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Newswise: Cause of rare, fatal disorder in young children pinpointed

Article ID: 719062

Cause of rare, fatal disorder in young children pinpointed

Washington University in St. Louis

Scientists at Washington University School of Medicine in St. Louis appear to have solved a decades-long mystery regarding the precise biochemical pathway leading to a fatal genetic disorder in children that results in seizures, developmental regression and death, usually around age 3. Studying a mouse model with the same human illness — called Krabbe disease — the researchers also identified a possible therapeutic strategy.

Released:
16-Sep-2019 5:05 PM EDT
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Article ID: 718688

Good at math? It means little if you’re not confident

Ohio State University

Being good at math relates to better financial and medical outcomes – unless you don’t have confidence in your own abilities with numbers, new research suggests.

Released:
9-Sep-2019 2:05 PM EDT

Social and Behavioral Sciences

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Article ID: 718533

So-Called ‘Longevity Vitamin’ Might Hold More Importance than Scientists Thought

University of Florida Institute of Food and Agricultural Sciences

A University of Florida microbiologist's latest research found that disease-causing bacteria are competing with their human hosts for a key micronutrient.

Released:
5-Sep-2019 3:05 PM EDT
Newswise: Story tips from the Department of Energy’s Oak Ridge National Laboratory, September 2019

Article ID: 718430

Story tips from the Department of Energy’s Oak Ridge National Laboratory, September 2019

Oak Ridge National Laboratory

ORNL story tips: ORNL’s project for VA bridges computing prowess, VA health data to speed up suicide risk screenings for U.S. veterans; ORNL reveals ionic liquid additive lubricates better than additives in commercial gear oil; researchers use neutron scattering to probe colorful new material that could improve sensors, vivid displays; unique 3D printing approach adds more strength, toughness in certain materials.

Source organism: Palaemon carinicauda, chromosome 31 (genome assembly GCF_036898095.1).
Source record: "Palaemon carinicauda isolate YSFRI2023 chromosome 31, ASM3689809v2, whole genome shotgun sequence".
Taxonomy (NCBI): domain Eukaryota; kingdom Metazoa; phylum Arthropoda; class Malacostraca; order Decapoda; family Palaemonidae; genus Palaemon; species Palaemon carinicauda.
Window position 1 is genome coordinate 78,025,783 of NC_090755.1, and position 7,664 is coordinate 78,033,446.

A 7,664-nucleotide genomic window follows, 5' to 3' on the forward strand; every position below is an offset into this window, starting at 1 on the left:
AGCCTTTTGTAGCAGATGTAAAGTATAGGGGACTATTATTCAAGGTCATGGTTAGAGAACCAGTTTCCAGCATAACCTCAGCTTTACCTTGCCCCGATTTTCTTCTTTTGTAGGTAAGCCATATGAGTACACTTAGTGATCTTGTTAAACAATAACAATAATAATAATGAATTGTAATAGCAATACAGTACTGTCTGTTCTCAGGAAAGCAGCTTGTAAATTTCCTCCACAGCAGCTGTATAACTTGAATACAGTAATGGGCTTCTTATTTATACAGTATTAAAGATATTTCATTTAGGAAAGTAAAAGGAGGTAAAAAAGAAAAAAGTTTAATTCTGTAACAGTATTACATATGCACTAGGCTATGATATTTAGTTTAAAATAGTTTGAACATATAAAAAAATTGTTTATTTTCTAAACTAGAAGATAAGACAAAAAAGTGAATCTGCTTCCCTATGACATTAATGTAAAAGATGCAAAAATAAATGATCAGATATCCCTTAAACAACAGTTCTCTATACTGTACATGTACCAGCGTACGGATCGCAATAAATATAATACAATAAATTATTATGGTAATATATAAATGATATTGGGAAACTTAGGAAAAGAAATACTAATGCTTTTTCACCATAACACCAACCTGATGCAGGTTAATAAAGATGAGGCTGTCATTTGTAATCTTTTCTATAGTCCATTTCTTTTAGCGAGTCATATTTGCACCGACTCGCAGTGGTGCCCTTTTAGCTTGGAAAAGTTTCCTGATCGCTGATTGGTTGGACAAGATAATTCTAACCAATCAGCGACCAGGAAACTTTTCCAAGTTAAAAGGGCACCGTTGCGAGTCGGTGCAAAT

Released:
4-Sep-2019 9:45 AM EDT
Newswise: NUS study reveals similarities in human, chimpanzee, and bonobo eye colour patterns

Article ID: 718419

NUS study reveals similarities in human, chimpanzee, and bonobo eye colour patterns

National University of Singapore

Researchers from the National University of Singapore have revealed that chimpanzees and bonobos share the contrasting colour pattern seen in human eyes, which makes it easy for them to detect the direction of someone’s gaze from a distance.

Released:
3-Sep-2019 7:05 PM EDT
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Article ID: 718111

Vaccine Against Deadly Superbug Klebsiella Effective in Mice

Washington University in St. Louis

Researchers at Washington University School of Medicine in St. Louis and the biotech startup VaxNewMo have developed a vaccine that is effective, in mice, against hypervirulent strains of Klebsiella that can cause life-threatening infections in healthy adults.

Released:
27-Aug-2019 4:25 PM EDT
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Article ID: 717986

Graphene shield shows promise in blocking mosquito bites

National Institute of Environmental Health Sciences (NIEHS)

An innovative graphene-based film helps shield people from disease-carrying mosquitos, according to a new study funded by the National Institute of Environmental Health Sciences (NIEHS), part of the National Institutes of Health.

Released:
26-Aug-2019 3:00 PM EDT
  • Embargo expired:
    26-Aug-2019 3:00 PM EDT

Article ID: 717804

Runaway Mitochondria Cause Telomere Damage in Cells

Health Sciences at the University of Pittsburgh

Targeted damage to mitochondria produces a "Chernobyl effect" inside cells, pelting the nucleus with harmful reactive oxygen species and causing chromosomal damage.

Released:
21-Aug-2019 2:00 PM EDT
Newswise: 209550_web.jpg

Article ID: 717948

Breath! Respiring microbes generate more energy

Technical University of Denmark

How do cells generate and use energy? This question might seem simple, but the answer is far from simple.

Released:
23-Aug-2019 1:05 PM EDT

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Newswise: Origin of Massive Methane Reservoir Identified

Article ID: 717753

Origin of Massive Methane Reservoir Identified

Woods Hole Oceanographic Institution

New research from Woods Hole Oceanographic Institution (WHOI) published Aug. 19, 2019, in the Proceedings of the National Academy of Science provides evidence of the formation and abundance of abiotic methane—methane formed by chemical reactions that don’t involve organic matter—on Earth and shows how the gases could have a similar origin on other planets and moons, even those no longer home to liquid water. Researchers had long noticed methane released from deep-sea vents. But while the gas is plentiful in the atmosphere where it’s produced by living things, the source of methane at the seafloor was a mystery.

Released:
20-Aug-2019 4:25 PM EDT

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